Photo archives have long been essential tools for research in the humanities – in the movement and development of culture and in the memories that define life as it is today. The British Library holds over one million public domain images; whilst Seattle-based photo giant Getty Images boasts over 350 million licenced photographs. Will these archives become obsolete, or take new forms altogether with the rise of digital technology, the evolution of storage systems, cloud sets and data banks? Sophie Rothwell touches on these issues with street photography that manipulates street view. Her process uses empirical methods, exploring the degradation of city streets, as well as juxtapositions and comparisons between history and the present moment. The Archives, pictured here, superimposes one moment in time on top of another, with the image highlighting its own construction and borders.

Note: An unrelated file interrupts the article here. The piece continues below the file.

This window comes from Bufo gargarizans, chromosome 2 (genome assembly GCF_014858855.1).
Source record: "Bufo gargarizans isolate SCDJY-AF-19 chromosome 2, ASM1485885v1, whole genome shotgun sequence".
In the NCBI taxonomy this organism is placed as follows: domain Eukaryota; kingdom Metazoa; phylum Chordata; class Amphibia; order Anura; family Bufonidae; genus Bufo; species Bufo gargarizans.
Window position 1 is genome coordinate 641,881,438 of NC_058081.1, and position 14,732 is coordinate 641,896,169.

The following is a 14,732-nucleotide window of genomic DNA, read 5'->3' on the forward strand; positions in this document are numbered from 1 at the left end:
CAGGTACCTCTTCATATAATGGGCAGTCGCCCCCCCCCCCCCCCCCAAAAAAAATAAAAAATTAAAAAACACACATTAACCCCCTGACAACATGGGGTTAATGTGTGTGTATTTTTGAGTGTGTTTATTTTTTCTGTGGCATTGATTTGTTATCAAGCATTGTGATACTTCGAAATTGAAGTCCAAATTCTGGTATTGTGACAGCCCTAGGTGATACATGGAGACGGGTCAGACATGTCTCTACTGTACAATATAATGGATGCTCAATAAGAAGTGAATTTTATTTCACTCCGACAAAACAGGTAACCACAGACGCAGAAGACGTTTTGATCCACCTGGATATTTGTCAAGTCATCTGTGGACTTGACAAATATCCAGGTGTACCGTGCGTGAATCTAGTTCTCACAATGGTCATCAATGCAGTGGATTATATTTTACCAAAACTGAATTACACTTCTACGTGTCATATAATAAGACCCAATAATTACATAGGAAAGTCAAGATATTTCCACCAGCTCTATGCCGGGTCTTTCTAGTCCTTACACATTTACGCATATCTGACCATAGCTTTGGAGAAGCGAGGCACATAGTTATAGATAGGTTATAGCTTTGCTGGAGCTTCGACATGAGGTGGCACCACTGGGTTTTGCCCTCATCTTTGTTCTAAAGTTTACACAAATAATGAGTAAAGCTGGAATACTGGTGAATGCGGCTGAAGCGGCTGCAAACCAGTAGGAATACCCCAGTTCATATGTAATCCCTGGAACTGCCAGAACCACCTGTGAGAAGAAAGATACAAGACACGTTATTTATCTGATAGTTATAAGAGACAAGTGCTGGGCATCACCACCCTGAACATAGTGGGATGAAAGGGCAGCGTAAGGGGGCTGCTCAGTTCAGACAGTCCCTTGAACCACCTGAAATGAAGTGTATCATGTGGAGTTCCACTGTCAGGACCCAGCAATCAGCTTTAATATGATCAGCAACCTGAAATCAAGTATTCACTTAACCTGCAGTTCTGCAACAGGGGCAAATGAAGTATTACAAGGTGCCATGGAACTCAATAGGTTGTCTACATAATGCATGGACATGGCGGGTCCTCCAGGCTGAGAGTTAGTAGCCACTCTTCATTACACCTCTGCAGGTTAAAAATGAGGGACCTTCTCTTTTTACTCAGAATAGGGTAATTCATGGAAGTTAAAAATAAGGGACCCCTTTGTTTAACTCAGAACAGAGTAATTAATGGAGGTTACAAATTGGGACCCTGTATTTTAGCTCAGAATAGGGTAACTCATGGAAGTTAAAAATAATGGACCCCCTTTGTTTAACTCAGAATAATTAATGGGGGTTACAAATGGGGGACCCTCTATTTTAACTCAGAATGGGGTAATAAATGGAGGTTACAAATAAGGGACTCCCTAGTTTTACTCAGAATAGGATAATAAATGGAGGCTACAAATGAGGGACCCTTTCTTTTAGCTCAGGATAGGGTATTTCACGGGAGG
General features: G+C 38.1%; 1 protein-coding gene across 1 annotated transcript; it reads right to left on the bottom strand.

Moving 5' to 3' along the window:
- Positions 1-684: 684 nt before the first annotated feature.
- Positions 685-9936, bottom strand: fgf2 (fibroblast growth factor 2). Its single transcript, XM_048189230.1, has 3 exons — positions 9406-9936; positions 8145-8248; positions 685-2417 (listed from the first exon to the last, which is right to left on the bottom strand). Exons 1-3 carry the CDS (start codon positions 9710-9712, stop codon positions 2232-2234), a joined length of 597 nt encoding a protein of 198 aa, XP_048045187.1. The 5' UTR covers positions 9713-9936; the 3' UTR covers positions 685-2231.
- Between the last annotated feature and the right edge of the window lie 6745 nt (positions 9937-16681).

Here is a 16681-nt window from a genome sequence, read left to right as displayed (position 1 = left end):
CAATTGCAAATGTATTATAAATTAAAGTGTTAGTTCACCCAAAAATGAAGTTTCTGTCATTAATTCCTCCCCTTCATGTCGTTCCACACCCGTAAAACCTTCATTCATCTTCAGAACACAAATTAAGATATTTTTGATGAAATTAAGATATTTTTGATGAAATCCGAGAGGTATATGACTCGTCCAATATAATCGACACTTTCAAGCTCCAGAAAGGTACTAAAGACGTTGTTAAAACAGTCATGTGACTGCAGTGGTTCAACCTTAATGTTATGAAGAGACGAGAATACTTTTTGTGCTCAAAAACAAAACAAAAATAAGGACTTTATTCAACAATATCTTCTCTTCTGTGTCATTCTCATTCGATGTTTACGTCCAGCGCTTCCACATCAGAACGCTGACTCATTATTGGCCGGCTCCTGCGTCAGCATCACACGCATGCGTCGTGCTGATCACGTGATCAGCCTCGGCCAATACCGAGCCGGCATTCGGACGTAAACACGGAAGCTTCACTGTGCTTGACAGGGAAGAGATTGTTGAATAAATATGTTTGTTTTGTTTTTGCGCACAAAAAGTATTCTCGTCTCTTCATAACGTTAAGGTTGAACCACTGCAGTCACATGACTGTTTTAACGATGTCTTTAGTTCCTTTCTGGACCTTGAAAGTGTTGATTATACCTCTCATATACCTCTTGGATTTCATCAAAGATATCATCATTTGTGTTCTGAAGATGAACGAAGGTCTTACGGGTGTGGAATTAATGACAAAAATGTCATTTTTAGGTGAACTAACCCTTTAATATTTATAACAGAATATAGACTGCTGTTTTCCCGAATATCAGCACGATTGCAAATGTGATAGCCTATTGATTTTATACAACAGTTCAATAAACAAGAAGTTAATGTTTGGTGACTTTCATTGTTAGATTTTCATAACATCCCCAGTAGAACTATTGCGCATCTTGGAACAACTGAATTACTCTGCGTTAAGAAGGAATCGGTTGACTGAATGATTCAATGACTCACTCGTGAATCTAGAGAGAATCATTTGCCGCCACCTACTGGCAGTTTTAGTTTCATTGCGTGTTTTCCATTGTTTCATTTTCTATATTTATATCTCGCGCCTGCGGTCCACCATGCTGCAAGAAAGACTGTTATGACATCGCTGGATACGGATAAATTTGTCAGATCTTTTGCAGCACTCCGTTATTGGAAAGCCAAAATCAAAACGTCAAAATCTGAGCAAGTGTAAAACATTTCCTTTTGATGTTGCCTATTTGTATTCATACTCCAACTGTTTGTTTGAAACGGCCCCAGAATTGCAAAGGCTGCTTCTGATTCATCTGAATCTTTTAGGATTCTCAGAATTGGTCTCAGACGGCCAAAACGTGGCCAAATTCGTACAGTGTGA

John Cutting is driven to create awareness of the neglectful interferences that mankind has imposed on their natural surroundings.
Making sculptural obstacles is a main theme within Lucy Nettleton’s practice; the artist compels the audience to engage with her work.